Arkansas Advocates for Children and Families names Keesa Smith as executive director

by Talk Business & Politics staff ([email protected]) 1,267 views 

Arkansas Advocates for Children and Families (AACF) announced Thursday (Feb. 2) that Keesa Smith has been named Executive Director. She replaces Rich Huddleston, who retired at the end of December.

Smith will assume the role on February 20, AACF said.

Smith worked for the Arkansas Department of Human Services from 2013 until 2023 as the Deputy Director of Youth and Families. In that role, she oversaw the divisions responsible for the state’s child welfare, juvenile justice and early education programs during a time of significant transformation.

During her time with DHS, Smith also served as the agency’s appointee on several boards and commissions, and as the Secretary’s designee on the Supreme Court Commission on Children, Youth and Families, and in her own capacity for the Racial Justice Taskforce and the Arkansas Court Improvement Program Advisory Council.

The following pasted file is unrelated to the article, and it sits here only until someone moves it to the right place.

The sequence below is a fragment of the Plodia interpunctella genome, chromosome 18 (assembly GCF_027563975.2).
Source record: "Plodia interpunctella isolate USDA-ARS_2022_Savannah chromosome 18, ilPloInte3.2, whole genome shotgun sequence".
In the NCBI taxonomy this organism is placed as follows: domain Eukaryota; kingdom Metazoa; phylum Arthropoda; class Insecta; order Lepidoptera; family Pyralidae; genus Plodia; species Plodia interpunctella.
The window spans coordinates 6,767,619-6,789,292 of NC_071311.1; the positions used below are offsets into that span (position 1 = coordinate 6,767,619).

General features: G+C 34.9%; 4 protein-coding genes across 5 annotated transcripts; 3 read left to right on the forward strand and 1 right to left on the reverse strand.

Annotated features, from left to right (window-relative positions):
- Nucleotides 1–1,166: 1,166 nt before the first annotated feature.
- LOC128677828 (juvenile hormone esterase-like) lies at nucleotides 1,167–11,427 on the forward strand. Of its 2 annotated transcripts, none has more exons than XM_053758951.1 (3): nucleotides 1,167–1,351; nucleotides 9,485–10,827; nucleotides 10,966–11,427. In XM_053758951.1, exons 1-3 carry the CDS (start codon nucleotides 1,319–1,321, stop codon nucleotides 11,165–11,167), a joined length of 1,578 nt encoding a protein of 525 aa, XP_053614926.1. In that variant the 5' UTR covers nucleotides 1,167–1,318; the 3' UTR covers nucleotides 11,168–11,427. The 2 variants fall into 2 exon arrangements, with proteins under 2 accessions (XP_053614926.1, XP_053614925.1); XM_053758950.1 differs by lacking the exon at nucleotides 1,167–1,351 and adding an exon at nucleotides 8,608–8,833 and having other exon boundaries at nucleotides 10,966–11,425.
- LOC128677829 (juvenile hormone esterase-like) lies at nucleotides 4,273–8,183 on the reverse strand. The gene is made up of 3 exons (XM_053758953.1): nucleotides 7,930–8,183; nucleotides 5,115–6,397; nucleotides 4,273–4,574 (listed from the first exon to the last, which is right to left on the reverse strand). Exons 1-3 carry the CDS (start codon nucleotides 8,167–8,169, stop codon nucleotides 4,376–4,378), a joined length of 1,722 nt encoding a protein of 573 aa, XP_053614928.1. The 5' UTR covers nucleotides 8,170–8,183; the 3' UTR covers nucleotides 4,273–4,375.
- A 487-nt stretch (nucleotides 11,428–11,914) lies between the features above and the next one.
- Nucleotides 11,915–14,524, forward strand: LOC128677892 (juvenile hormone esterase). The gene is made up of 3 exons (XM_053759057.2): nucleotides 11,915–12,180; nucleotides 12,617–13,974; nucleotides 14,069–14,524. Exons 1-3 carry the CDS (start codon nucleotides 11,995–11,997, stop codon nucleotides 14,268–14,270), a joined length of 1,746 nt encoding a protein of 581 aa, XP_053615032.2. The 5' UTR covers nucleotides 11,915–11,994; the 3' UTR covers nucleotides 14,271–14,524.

Smith also served as Deputy Legal Counsel for former Arkansas Governor Mike Beebe, as a staff attorney at the Center for Arkansas Legal Services, and as a university instructor in Business and Constitutional Law.

Keesa Smith.

Before serving at DHS, Smith led the Department of Workforce Services’ Board of Review, overhauling processes that eliminated a backlog of more than 4,000 unemployment appeals and decreasing the wait time for clients for an agency response from 14 months to 23 days.

“We are grateful that, after a long and careful search, we have a new executive director,” said Ryan Davis, AACF Board of Directors President. “Keesa has a strong commitment to the children and families of Arkansas, and she is prepared to lead AACF to new heights.”

Smith will be only the fifth Executive Director in AACF’s 45-year history. The previous directors were Jo Luck, 1978-1979; Don Crary, 1979-1988; Amy Rossi, 1988-2003; and Rich Huddleston, 2004-2022.

“I am excited and look forward to continuing AACF’s long history of advocating on behalf of our state’s most vulnerable population, our children,” said Smith. “For more than 45 years, AACF has played a key role in keeping children’s issues at the forefront of people’s minds. I can’t wait to begin this new role and continue the work of improving the lives of Arkansas’s children and families.”

Smith earned a Bachelor of Arts in Journalism and Mass Communication from the University of North Carolina at Chapel Hill and her Juris Doctorate from the University of Arkansas at Little Rock Bowen School of Law.